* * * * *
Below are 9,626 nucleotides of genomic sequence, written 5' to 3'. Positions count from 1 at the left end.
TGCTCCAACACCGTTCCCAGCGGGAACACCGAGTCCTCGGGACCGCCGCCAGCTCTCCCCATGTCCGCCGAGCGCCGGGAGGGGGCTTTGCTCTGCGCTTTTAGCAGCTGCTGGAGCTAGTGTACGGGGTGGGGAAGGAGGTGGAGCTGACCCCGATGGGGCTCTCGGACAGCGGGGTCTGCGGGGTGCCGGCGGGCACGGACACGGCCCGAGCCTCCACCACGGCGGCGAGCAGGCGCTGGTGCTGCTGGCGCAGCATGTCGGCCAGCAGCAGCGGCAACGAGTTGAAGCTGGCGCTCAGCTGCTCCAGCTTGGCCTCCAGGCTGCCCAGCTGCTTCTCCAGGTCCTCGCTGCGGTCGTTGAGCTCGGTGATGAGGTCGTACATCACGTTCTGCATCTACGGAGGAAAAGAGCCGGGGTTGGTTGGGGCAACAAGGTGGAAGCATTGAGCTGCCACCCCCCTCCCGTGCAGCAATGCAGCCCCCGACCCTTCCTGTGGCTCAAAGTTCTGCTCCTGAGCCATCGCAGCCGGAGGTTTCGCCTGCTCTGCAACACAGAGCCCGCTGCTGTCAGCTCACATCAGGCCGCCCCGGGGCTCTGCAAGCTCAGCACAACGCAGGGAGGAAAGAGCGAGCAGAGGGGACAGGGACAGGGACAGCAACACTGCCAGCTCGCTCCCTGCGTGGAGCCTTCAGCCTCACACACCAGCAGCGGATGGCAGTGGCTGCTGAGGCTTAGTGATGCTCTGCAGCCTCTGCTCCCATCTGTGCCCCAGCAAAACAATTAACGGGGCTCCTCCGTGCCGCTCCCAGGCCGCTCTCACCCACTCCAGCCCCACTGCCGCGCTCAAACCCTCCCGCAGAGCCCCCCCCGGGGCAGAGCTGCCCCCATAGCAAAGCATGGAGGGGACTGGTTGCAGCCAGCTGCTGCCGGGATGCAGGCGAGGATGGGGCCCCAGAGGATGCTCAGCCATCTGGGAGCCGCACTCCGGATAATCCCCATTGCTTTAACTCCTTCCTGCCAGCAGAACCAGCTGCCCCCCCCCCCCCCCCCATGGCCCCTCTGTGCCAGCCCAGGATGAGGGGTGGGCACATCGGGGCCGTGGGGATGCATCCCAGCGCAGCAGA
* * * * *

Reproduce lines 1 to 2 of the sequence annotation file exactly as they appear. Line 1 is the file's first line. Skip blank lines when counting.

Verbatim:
Below are 9,626 nucleotides of genomic sequence, written 5' to 3'. Positions count from 1 at the left end.
TGCTCCAACACCGTTCCCAGCGGGAACACCGAGTCCTCGGGACCGCCGCCAGCTCTCCCCATGTCCGCCGAGCGCCGGGAGGGGGCTTTGCTCTGCGCTTTTAGCAGCTGCTGGAGCTAGTGTACGGGGTGGGGAAGGAGGTGGAGCTGACCCCGATGGGGCTCTCGGACAGCGGGGTCTGCGGGGTGCCGGCGGGCACGGACACGGCCCGAGCCTCCACCACGGCGGCGAGCAGGCGCTGGTGCTGCTGGCGCAGCATGTCGGCCAGCAGCAGCGGCAACGAGTTGAAGCTGGCGCTCAGCTGCTCCAGCTTGGCCTCCAGGCTGCCCAGCTGCTTCTCCAGGTCCTCGCTGCGGTCGTTGAGCTCGGTGATGAGGTCGTACATCACGTTCTGCATCTACGGAGGAAAAGAGCCGGGGTTGGTTGGGGCAACAAGGTGGAAGCATTGAGCTGCCACCCCCCTCCCGTGCAGCAATGCAGCCCCCGACCCTTCCTGTGGCTCAAAGTTCTGCTCCTGAGCCATCGCAGCCGGAGGTTTCGCCTGCTCTGCAACACAGAGCCCGCTGCTGTCAGCTCACATCAGGCCGCCCCGGGGCTCTGCAAGCTCAGCACAACGCAGGGAGGAAAGAGCGAGCAGAGGGGACAGGGACAGGGACAGCAACACTGCCAGCTCGCTCCCTGCGTGGAGCCTTCAGCCTCACACACCAGCAGCGGATGGCAGTGGCTGCTGAGGCTTAGTGATGCTCTGCAGCCTCTGCTCCCATCTGTGCCCCAGCAAAACAATTAACGGGGCTCCTCCGTGCCGCTCCCAGGCCGCTCTCACCCACTCCAGCCCCACTGCCGCGCTCAAACCCTCCCGCAGAGCCCCCCCCGGGGCAGAGCTGCCCCCATAGCAAAGCATGGAGGGGACTGGTTGCAGCCAGCTGCTGCCGGGATGCAGGCGAGGATGGGGCCCCAGAGGATGCTCAGCCATCTGGGAGCCGCACTCCGGATAATCCCCATTGCTTTAACTCCTTCCTGCCAGCAGAACCAGCTGCCCCCCCCCCCCCCCCCATGGCCCCTCTGTGCCAGCCCAGGATGAGGGGTGGGCACATCGGGGCCGTGGGGATGCATCCCAGCGCAGCAGA